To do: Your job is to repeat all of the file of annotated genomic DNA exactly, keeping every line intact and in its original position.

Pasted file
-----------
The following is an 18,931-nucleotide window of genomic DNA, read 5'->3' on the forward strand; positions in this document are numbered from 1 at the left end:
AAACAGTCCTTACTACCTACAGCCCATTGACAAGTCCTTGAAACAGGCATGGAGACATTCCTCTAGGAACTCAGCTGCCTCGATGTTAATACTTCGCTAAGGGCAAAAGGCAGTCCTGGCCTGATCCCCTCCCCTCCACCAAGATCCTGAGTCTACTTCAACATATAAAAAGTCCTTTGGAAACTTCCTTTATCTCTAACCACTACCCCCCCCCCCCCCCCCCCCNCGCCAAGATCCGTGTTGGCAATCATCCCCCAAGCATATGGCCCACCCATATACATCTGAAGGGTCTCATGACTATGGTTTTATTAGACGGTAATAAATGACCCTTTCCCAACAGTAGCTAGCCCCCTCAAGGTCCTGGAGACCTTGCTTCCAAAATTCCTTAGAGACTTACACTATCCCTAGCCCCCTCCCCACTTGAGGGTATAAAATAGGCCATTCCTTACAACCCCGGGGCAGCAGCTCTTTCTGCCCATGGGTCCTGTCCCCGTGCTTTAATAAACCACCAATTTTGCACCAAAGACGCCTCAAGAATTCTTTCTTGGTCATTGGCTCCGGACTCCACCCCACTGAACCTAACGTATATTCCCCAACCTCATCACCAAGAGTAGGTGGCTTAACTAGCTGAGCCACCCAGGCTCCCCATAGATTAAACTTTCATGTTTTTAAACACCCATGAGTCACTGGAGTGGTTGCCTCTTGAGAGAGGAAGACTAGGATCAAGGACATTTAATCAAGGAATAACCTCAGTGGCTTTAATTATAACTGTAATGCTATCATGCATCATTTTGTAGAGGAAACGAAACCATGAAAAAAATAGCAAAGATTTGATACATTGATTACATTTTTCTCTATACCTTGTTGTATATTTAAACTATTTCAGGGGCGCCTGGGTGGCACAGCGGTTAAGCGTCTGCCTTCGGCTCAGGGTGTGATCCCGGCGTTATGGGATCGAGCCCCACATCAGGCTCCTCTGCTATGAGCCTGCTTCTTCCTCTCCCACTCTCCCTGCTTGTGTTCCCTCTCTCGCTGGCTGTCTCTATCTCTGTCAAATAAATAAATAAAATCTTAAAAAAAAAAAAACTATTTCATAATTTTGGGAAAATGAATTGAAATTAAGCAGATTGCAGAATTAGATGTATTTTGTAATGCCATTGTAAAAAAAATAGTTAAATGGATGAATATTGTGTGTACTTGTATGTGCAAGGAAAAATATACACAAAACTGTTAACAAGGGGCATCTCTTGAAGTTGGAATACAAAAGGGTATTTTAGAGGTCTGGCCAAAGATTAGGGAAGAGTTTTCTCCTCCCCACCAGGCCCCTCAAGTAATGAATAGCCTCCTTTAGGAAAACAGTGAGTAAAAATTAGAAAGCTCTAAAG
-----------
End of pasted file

The following is an 18,931-nucleotide window of genomic DNA, read 5'->3' on the forward strand; positions in this document are numbered from 1 at the left end:
AAACAGTCCTTACTACCTACAGCCCATTGACAAGTCCTTGAAACAGGCATGGAGACATTCCTCTAGGAACTCAGCTGCCTCGATGTTAATACTTCGCTAAGGGCAAAAGGCAGTCCTGGCCTGATCCCCTCCCCTCCACCAAGATCCTGAGTCTACTTCAACATATAAAAAGTCCTTTGGAAACTTCCTTTATCTCTAACCACTACCCCCCCCCCCCCCCCCCCCNCGCCAAGATCCGTGTTGGCAATCATCCCCCAAGCATATGGCCCACCCATATACATCTGAAGGGTCTCATGACTATGGTTTTATTAGACGGTAATAAATGACCCTTTCCCAACAGTAGCTAGCCCCCTCAAGGTCCTGGAGACCTTGCTTCCAAAATTCCTTAGAGACTTACACTATCCCTAGCCCCCTCCCCACTTGAGGGTATAAAATAGGCCATTCCTTACAACCCCGGGGCAGCAGCTCTTTCTGCCCATGGGTCCTGTCCCCGTGCTTTAATAAACCACCAATTTTGCACCAAAGACGCCTCAAGAATTCTTTCTTGGTCATTGGCTCCGGACTCCACCCCACTGAACCTAACGTATATTCCCCAACCTCATCACCAAGAGTAGGTGGCTTAACTAGCTGAGCCACCCAGGCTCCCCATAGATTAAACTTTCATGTTTTTAAACACCCATGAGTCACTGGAGTGGTTGCCTCTTGAGAGAGGAAGACTAGGATCAAGGACATTTAATCAAGGAATAACCTCAGTGGCTTTAATTATAACTGTAATGCTATCATGCATCATTTTGTAGAGGAAACGAAACCATGAAAAAAATAGCAAAGATTTGATACATTGATTACATTTTTCTCTATACCTTGTTGTATATTTAAACTATTTCAGGGGCGCCTGGGTGGCACAGCGGTTAAGCGTCTGCCTTCGGCTCAGGGTGTGATCCCGGCGTTATGGGATCGAGCCCCACATCAGGCTCCTCTGCTATGAGCCTGCTTCTTCCTCTCCCACTCTCCCTGCTTGTGTTCCCTCTCTCGCTGGCTGTCTCTATCTCTGTCAAATAAATAAATAAAATCTTAAAAAAAAAAAAACTATTTCATAATTTTGGGAAAATGAATTGAAATTAAGCAGATTGCAGAATTAGATGTATTTTGTAATGCCATTGTAAAAAAAATAGTTAAATGGATGAATATTGTGTGTACTTGTATGTGCAAGGAAAAATATACACAAAACTGTTAACAAGGGGCATCTCTTGAAGTTGGAATACAAAAGGGTATTTTAGAGGTCTGGCCAAAGATTAGGGAAGAGTTTTCTCCTCCCCACCAGGCCCCTCAAGTAATGAATAGCCTCCTTTAGGAAAACAGTGAGTAAAAATTAGAAAGCTCTAAAG